Plants and Animals

Crow Brains Reveal Secrets of Their Intelligence

December 4, 2013 | by Lisa Winter

Photo credit: Felix Moll, Institute for Neurobiology, University of Tübingen

Crows are well known for their intelligence. In fact, the entire Corvidae family is renowned for being the smartest of all birds and some of the smartest of all animals. The secret to their superior intellect has been located in their brain for the first time, according to a new study from Lena Veit and Andreas Nieder from the Institute of Neurobiology at the University of Tübingen. The paper was published in Nature Communications.

Corvids like crows and ravens have been known for their intelligence long before much research was given to the subject. In addition to being one of the few animals capable of using tools to find food and solve problems, they have complex social structures. Information is shared within the murder so that group decisions can be made. They have incredible memories which allow them to recognize human faces. This is bad news for the people that aren’t well liked by the birds, because word can spread and the crows will dive and attack faces.

Unfortunately, because bird brains are so different from mammalian brains, not a lot has been known about how decisions are made and where avian intelligence actually comes from. For the study, the crows were trained to perform a series computerized memory tests. An image would flash on the screen and then disappear. Next, two more images would appear. One was the same as the first while the other was different. Some portions of the test required the crows to find a match with the first image and other sections wanted the image that was different. After a brief training period the crows were able to do the test effortlessly, even when unfamiliar images were used.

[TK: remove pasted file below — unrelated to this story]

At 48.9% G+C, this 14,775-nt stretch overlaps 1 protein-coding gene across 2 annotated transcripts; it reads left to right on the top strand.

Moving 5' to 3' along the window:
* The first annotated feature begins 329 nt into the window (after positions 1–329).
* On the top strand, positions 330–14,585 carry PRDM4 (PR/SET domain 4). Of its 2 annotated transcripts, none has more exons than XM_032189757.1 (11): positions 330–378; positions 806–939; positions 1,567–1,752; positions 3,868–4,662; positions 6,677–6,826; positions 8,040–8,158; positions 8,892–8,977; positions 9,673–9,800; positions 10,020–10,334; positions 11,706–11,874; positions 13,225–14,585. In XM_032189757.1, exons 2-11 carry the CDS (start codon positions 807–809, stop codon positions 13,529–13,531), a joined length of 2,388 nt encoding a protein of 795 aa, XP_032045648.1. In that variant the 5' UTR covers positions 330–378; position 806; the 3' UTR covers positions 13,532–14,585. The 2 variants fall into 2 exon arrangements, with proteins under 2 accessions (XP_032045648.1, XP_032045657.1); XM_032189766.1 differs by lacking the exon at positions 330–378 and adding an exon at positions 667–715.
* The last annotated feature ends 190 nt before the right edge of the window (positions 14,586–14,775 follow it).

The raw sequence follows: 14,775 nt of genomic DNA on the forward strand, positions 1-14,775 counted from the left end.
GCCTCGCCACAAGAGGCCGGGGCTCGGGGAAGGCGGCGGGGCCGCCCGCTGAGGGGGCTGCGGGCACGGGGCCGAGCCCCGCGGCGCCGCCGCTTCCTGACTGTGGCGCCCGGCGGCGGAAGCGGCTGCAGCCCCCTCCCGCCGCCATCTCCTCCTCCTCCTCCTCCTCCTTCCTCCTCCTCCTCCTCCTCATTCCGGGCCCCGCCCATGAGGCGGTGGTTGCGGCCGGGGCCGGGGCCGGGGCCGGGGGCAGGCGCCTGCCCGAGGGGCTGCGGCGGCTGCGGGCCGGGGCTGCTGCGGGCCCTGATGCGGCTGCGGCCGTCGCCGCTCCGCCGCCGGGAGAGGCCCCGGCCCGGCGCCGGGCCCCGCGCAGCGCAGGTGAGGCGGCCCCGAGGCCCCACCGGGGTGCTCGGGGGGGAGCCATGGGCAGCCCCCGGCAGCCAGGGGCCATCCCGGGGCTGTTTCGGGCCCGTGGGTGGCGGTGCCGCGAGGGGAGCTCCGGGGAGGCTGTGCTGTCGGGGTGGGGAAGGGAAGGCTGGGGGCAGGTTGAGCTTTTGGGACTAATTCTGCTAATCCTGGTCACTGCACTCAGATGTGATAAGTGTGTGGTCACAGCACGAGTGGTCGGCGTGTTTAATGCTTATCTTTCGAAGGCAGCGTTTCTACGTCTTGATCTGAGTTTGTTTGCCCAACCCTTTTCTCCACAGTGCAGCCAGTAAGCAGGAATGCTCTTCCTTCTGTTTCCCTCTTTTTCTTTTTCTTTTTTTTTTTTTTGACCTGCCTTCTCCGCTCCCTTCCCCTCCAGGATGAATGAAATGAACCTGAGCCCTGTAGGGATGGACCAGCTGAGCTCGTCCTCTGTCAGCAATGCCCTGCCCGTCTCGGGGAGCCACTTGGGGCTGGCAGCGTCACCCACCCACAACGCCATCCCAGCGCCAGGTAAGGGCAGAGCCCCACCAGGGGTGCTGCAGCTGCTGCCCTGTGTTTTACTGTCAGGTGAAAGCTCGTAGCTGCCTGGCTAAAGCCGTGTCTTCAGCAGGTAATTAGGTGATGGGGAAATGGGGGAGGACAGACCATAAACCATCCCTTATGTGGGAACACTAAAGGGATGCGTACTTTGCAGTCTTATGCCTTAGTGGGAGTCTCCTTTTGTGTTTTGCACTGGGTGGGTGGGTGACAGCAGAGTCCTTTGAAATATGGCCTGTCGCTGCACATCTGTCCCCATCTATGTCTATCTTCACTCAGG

While the crows were busy selecting images, researchers were mapping the birds’ neurological function. They discovered that there was a great deal of activity in the nidopallium caudolaterale, which is somewhat analogous to the human prefrontal cortex. This is the region of the brain where higher-thinking occurs and executive decisions are made. The researchers also noticed activity in different areas based on if the crow was supposed to pick the item that was the same while a different area was used when the selected image was supposed to be different. After a while, the researchers could use the bird’s brain activity and see what it was going to select before the bird had a chance to submit its choice.

Because bird brains are so different from mammalian brains, there aren’t a lot of shared structures from before the divergence over 300 million years ago. Even though the structure isn’t the same, there are a lot of similarities in the decision-making cells. The researchers speculate that the intelligence seen in mammals (primates, specifically) and that found in birds could very well be a product of convergent evolution.